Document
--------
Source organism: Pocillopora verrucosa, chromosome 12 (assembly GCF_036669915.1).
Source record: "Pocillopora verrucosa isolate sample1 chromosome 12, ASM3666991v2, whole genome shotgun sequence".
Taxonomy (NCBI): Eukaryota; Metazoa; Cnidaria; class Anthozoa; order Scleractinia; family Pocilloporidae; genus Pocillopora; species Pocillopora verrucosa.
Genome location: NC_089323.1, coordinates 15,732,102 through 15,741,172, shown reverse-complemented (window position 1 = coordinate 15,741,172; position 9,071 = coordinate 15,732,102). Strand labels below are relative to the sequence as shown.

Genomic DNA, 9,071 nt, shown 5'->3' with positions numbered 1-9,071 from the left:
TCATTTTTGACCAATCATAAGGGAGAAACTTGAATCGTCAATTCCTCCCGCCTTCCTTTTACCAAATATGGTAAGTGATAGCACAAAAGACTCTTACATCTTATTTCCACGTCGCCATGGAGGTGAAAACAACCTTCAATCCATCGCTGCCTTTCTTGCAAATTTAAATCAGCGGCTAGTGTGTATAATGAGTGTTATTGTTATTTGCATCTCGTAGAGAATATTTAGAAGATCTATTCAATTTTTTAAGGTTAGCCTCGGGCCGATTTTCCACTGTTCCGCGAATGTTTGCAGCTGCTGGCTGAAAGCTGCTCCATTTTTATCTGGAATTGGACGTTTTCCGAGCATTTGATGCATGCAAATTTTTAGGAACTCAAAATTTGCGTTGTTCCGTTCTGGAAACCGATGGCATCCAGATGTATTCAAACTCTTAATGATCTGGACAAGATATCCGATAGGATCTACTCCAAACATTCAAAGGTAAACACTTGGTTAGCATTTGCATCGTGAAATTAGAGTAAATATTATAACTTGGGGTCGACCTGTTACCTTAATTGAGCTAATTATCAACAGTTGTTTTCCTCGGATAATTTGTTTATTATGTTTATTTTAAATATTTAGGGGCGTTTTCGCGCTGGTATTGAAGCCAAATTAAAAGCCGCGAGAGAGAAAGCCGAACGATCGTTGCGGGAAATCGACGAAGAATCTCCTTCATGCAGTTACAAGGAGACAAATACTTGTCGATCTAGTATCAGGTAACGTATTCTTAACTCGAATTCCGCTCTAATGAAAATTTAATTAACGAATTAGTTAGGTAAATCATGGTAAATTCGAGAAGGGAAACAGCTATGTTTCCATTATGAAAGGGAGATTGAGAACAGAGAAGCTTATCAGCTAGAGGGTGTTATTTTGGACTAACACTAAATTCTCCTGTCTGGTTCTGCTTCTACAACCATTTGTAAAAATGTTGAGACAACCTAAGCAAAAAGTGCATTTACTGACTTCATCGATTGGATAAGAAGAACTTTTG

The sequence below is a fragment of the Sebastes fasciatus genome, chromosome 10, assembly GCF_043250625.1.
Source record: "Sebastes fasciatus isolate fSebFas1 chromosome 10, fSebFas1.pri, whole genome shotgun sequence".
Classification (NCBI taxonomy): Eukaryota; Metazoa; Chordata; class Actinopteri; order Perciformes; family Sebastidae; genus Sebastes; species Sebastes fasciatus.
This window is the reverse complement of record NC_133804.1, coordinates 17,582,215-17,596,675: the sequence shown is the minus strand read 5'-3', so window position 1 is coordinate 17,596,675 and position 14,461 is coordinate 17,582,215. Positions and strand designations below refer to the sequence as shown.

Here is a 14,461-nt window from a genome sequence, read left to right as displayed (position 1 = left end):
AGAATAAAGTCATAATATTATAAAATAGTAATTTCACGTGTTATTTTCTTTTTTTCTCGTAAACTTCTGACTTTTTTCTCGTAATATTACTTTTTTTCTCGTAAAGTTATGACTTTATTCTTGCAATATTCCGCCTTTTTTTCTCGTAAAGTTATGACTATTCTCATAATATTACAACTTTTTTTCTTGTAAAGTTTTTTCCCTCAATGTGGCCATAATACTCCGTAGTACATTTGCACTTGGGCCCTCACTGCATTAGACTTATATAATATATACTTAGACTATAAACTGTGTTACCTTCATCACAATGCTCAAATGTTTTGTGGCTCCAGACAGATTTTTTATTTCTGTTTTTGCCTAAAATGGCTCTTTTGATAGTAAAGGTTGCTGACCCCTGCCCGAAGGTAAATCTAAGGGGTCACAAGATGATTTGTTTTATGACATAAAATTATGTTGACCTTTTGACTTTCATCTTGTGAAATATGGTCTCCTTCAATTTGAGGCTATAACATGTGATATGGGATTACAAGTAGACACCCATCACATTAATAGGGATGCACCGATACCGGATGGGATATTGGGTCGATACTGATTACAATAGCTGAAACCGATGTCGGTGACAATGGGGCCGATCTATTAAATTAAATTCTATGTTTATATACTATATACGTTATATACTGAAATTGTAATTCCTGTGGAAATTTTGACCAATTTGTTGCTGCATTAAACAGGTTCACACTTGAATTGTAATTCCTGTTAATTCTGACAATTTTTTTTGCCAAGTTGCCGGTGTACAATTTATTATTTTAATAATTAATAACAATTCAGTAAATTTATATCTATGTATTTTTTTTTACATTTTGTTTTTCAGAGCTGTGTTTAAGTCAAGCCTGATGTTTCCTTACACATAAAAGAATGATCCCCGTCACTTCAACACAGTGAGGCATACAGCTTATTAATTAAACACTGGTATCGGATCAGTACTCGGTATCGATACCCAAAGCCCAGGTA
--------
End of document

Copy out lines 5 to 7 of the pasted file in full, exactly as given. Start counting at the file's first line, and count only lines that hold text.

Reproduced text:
Genomic DNA, 9,071 nt, shown 5'->3' with positions numbered 1-9,071 from the left:
TCATTTTTGACCAATCATAAGGGAGAAACTTGAATCGTCAATTCCTCCCGCCTTCCTTTTACCAAATATGGTAAGTGATAGCACAAAAGACTCTTACATCTTATTTCCACGTCGCCATGGAGGTGAAAACAACCTTCAATCCATCGCTGCCTTTCTTGCAAATTTAAATCAGCGGCTAGTGTGTATAATGAGTGTTATTGTTATTTGCATCTCGTAGAGAATATTTAGAAGATCTATTCAATTTTTTAAGGTTAGCCTCGGGCCGATTTTCCACTGTTCCGCGAATGTTTGCAGCTGCTGGCTGAAAGCTGCTCCATTTTTATCTGGAATTGGACGTTTTCCGAGCATTTGATGCATGCAAATTTTTAGGAACTCAAAATTTGCGTTGTTCCGTTCTGGAAACCGATGGCATCCAGATGTATTCAAACTCTTAATGATCTGGACAAGATATCCGATAGGATCTACTCCAAACATTCAAAGGTAAACACTTGGTTAGCATTTGCATCGTGAAATTAGAGTAAATATTATAACTTGGGGTCGACCTGTTACCTTAATTGAGCTAATTATCAACAGTTGTTTTCCTCGGATAATTTGTTTATTATGTTTATTTTAAATATTTAGGGGCGTTTTCGCGCTGGTATTGAAGCCAAATTAAAAGCCGCGAGAGAGAAAGCCGAACGATCGTTGCGGGAAATCGACGAAGAATCTCCTTCATGCAGTTACAAGGAGACAAATACTTGTCGATCTAGTATCAGGTAACGTATTCTTAACTCGAATTCCGCTCTAATGAAAATTTAATTAACGAATTAGTTAGGTAAATCATGGTAAATTCGAGAAGGGAAACAGCTATGTTTCCATTATGAAAGGGAGATTGAGAACAGAGAAGCTTATCAGCTAGAGGGTGTTATTTTGGACTAACACTAAATTCTCCTGTCTGGTTCTGCTTCTACAACCATTTGTAAAAATGTTGAGACAACCTAAGCAAAAAGTGCATTTACTGACTTCATCGATTGGATAAGAAGAACTTTTG

The sequence below is a fragment of the Sebastes fasciatus genome, chromosome 10, assembly GCF_043250625.1.